The gravel path leading up Silly Mountain. While not very long, it's deceptively steep. Posted by Picasa

Looking down the gravel path that leads to the peak of Silly Mountain. The parking lot is the line of seven cars parked just below Highway 60 in the middle of the picture. Posted by Picasa

Trying to catch our breath after the last few steep feet of the climb. Posted by Picasa

Denny standing near the peak of Silly Mountain looking down over the town of Gold Canyon, AZ Posted by Picasa

Wednesday, January 11, 2006

Some of the Riverfront Homes in Parker, AZ


See what I mean about us having the best view? Posted by Picasa

An Art Deco Dam and Parker, Arizona

One of our favorite winter-time areas for camping is the Parker, AZ/Earp, CA area along the Colorado River. We were comfortably ensconced in a riverfront site in November before we had to pack up and return home quickly to Ohio to care for my mom, and had been looking forward to spending time with our RVing friends Brian and Judy who arrived four days after us. Since that was not to be, I thought I'd post an entry from the vantage point of previous visits.

The pictures above are of the Parker Dam, built between 1934 and 1938 by the Bureau of Reclamation. It is the deepest dam in the world as about 75 % of its total height of 320 feet is below the original riverbed. The Bureau of Reclamation excavated 235 feet of the riverbed to place the dam's foundation; only about 85 feet of the dam is visible and another 62 feet is the superstructure above the roadway. The Parker Dam was built to store water for the Arizona irrigation canals; Lake Havasu is that reservoir. Visually, it is one of the most attractive dams we've visited, but then again, I'm very partial to the Art Deco school of design.

If you visit the dam and have a RV or a dual-wheeled pick up truck you won't be able to cross the dam. Large concrete barriers are placed between the lanes of travel and are very tight. I don't know if this was done after September of 2001 as a preventative measure or not, as our first visit to the area was in 2002. I do know that the pictures from the rear of the dam where taken from an area off limits to people; the large gates were open so Denny and I wandered in to get pictures and were soon chased off by a security guard that arrived shortly after we did. Oops!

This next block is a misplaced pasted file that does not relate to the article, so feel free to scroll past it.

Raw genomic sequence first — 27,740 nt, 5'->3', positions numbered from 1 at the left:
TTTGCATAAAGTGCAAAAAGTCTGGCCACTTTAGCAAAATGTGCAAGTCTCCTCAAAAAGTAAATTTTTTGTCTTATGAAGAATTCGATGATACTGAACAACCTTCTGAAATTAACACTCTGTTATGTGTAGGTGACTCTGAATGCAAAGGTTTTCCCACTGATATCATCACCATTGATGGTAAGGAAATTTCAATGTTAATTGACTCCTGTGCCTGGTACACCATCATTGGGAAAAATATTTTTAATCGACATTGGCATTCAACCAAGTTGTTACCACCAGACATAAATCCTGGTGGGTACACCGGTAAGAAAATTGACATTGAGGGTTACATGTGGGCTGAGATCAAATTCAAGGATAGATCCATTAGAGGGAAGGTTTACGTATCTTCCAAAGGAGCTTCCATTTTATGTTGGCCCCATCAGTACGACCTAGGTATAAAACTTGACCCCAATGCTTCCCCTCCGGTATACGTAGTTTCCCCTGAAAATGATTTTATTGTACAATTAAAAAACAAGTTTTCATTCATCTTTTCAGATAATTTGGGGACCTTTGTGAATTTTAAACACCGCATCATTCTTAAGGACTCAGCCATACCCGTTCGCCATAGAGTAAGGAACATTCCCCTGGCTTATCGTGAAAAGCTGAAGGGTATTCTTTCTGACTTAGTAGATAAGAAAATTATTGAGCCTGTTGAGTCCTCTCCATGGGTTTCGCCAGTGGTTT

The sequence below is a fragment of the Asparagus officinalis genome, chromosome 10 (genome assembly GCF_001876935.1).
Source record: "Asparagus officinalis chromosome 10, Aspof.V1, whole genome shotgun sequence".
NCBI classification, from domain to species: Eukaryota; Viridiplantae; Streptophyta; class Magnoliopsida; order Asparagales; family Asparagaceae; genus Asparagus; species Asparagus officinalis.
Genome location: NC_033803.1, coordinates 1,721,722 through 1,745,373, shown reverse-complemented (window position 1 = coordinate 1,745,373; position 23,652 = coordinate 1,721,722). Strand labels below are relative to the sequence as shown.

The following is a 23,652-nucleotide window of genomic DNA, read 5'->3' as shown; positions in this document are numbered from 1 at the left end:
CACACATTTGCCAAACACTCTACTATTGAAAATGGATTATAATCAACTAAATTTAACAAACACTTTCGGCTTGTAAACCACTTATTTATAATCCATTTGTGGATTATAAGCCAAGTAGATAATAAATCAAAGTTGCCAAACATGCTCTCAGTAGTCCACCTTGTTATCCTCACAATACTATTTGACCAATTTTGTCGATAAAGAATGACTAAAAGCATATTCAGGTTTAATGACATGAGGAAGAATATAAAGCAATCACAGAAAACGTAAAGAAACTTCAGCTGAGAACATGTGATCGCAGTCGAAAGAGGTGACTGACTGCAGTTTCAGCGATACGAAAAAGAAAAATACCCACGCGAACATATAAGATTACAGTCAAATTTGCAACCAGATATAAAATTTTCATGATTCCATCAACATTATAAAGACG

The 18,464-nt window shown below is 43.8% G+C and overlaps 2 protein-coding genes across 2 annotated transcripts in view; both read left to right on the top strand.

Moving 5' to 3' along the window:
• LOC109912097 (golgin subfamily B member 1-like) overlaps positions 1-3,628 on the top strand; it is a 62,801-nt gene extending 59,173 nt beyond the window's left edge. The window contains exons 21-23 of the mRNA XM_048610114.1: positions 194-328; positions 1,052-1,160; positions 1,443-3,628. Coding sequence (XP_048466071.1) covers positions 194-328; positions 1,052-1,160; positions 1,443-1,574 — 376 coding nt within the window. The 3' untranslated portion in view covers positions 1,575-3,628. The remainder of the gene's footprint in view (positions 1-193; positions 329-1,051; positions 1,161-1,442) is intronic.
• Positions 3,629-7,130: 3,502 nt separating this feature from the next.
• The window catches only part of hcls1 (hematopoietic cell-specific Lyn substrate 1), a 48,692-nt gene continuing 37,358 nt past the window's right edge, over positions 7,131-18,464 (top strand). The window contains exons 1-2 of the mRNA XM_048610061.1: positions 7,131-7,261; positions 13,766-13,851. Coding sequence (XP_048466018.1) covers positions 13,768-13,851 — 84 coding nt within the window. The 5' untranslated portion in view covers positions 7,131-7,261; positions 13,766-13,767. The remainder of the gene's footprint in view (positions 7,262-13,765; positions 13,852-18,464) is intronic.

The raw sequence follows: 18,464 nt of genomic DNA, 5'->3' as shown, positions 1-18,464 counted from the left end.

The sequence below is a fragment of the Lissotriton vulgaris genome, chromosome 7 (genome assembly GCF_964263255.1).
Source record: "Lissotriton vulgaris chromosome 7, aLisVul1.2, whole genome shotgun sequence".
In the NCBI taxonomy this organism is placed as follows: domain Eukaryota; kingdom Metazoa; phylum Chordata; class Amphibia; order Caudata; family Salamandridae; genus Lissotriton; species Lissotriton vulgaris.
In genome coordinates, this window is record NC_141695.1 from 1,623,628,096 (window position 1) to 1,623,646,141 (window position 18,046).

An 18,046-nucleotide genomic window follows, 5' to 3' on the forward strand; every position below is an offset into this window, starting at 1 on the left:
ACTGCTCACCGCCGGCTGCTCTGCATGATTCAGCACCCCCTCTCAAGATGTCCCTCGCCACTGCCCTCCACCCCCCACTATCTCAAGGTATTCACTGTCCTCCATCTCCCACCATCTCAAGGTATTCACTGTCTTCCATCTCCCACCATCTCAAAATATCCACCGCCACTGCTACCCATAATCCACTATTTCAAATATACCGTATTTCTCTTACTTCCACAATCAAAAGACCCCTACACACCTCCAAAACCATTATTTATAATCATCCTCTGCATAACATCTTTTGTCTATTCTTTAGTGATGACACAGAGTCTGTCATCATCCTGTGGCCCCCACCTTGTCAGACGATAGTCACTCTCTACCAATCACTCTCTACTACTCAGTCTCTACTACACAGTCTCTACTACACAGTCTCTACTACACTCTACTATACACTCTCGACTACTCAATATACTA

The Parker area is a strange mixture of campgrounds, BLM land, and expensive riverfront homes. There is a casino, a small museum, two grocery stores, several restaurants, shops, a golf course and plenty of area to explore. Lake Havasu City is about 40 miles away for even more recreational, shopping and dining opportunities.

I'm posting a picture of the homes across the Colorado River from our campsite. Can you imagine paying that kind of money to build a home only to have a view of a campground? I think we got the best deal on that one!

Tuesday, January 10, 2006

Why We RV

Twenty years from now you will be more disappointed by the things that you didn't do than by the ones you did do. So throw off the bowlines. Sail away from the safe harbor. Catch the trade winds in your sails. Explore. Dream. Discover.

--Mark Twain

Monday, January 09, 2006

Perseverance Pays

After working on it off and on for four hours, I have our DirecWay Internet service functioning. Having put it on vacation stand-by when we left for Ohio, we discovered on our return that they actually de-commission the service, which means my modem software reverts to its original state which is about four updates back. So I couldn't get my account re-registered until the new software would upload and the modem supposedly was too old to handle that, per tech support. So they are FedExing me a new one. In the meantime, this morning I noticed the proper lights were starting to flash so I checked the system page and discovered the new software update had managed to download itself into the modem. Darn that tech support! I'll still switch out the modems when the new one arrives as it will have the latest software as its default setting, but I hate to mess with something once I have it working. The old "if it ain't broke, don't fix it" mentality.

So we're back in business with both computers working so I can pull out the backup disks of digital pictures and do some travel blogs again. But not today; today I've had enough of computer stuff for a while. Check in tomorrow, okay?

Sunday, January 08, 2006

Arizona Opry, revisited

Denny and I seem to have started a "tradition" while here in the Apache Junction area of attending the Arizona Opry with RVing friends Rene and Barb. The Arizona Opry is a small venue Branson-type musical show with a dinner served prior to the entertainment. The business is owned and operated by the Barleen twins Brenda and Barbara and Barbara's husband, George Staerkel and brother Ben Barleen.